- Include some candid photos of company events or people working together in a way that exemplifies the best of your culture.
- Include employee quotes.
- Consider infographics instead of lots of text.
- Use photos to show diversity.
- Feature your team. If you have a small team, this lets a candidate get to know future co-workers virtually.
- List awards—or better yet, post images of the awards, especially those related to work culture or employee satisfaction.
- Consider a FAQs section. It can cover some of the extra company information as well as address common questions your HR people receive from interested candidates.
Optimize Your Career Page for Online Searches
Integrate with LinkedIn, Indeed, Monster, ZipRecruiter, and other job boards as much as applicable. Use keywords in your job listings that a job seeker would use in a search, even if the actual job title is different. Add a keyword specific to the industry: “fintech product manager” or “holistic health products manager” will attract the right candidates as opposed to simply “product manager.”
Discuss the Hiring Process
Include a simple summary of how to apply and another about what happens next. When are you starting interviews? Will they get a call if they don’t make it to the next level? Will they be asked to take online skills tests? Include this on the webpage, or add it after the end of the application. This simple step can save your hiring officer a lot of time answering emails from candidates.
Make It Simple and Easy for Passive Job Seekers to Express Interest
In addition to making your jobs easy to find and apply to, consider adding:
- Email a Friend: Studies have found this significantly increases the number of applications you receive.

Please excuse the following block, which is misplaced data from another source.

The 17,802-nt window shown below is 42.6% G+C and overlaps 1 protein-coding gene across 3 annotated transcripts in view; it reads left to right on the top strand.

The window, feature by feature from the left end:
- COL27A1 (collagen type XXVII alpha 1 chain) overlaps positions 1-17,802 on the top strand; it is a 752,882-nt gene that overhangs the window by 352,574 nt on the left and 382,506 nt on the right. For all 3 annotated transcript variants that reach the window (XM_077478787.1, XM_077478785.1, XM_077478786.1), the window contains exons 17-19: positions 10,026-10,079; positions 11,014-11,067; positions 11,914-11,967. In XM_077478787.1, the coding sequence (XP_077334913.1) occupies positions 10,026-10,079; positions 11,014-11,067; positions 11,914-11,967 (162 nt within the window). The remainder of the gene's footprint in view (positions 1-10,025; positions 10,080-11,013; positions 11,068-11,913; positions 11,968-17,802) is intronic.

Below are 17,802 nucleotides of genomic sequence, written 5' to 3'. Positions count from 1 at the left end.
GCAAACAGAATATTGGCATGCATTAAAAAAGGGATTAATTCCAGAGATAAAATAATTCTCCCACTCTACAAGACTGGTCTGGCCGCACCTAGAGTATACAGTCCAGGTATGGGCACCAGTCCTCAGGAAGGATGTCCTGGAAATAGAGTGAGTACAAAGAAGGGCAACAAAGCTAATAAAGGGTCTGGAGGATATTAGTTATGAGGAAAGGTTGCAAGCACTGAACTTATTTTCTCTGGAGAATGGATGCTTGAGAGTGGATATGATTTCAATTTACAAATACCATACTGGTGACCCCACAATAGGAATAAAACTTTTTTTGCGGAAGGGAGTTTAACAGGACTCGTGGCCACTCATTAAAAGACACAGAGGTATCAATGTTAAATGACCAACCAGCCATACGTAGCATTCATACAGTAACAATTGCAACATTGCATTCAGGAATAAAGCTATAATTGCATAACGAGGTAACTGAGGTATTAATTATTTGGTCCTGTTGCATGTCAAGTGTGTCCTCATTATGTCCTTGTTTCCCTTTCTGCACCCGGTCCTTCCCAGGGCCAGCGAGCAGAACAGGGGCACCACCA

- Job Alert Registration: This lets you collect emails for future vacancies so that candidates who aren’t immediately interested in a current opening are notified about openings in the future.
- Build a Talent Bank: Provide a way for job seekers to send a resume even if they do not qualify for any of your current openings. An email with an autoresponder to acknowledge receipt is sufficient. Like the job alert function, this gives your HR a head start on filling a position from available candidates.
- You can also add your company’s LinkedIn Career Page to your website for easy applying. Some also will add the search engines that they are using for their recruitment efforts (such as Indeed or ZipRecruiter, which posts to 100’s of job posting sites).
Provide an Email
Candidates often have questions. Provide a specific email where they can ask. Also, include links to social media unless those are already on the header or footer.
Update Your Careers Page Routinely
Set up reminders or automations for things like closeout dates or closing because you’ve hired someone. Also keep company information up-to-date by adding new awards, changing out photos, or listing new events or people. Also, check emails now and again to make sure they are accurate.
Do’s and Don’ts for Your Career Page
Here are some more straightforward tips as in DO this, but DO NOT do that. Based on our experience, there are smart things to avoid that will aid your Careers Page from becoming stale, under-performing and unengaging.
- DO sell your company to candidates. Whether in your company culture or as a separate section, be sure you explain why you’re a great place to work. Try to be specific to your company: Benefits, recent company successes, or special events or group activities can help attract the best matches.
- DO include video. A short video of your offices and employees talking about the company or specific positions can engage candidates more effectively.
- DO optimize for mobile. Depending on the career field, 43% to 90% of job seekers do so on mobile, so having a career site that is optimized not only for display but also for sending resumes or filling out an application is vital.
- DO test your application on multiple browsers. If you allow job seekers to fill out applications online as opposed to simply loading a resume and cover letter, test the applications on multiple browsers, including those for Mac and mobile.
- DO write your job descriptions in a tone that reflects your company culture. Every job description contains the same elements, but the presentation should reflect your company. Are you serious and professional? Hard-working but fun?
- DO look at competitors’ pages. What do you need to include in terms of information or style to attract similar candidates? How can you stand out?
- DON’T advertise your services or product. Keep this page clean of any extra advertising that may be on the rest of the website. This is not the place to ask them to sign up for a newsletter, see a customer service chat bar, view ads, or have to deal with subscription requests.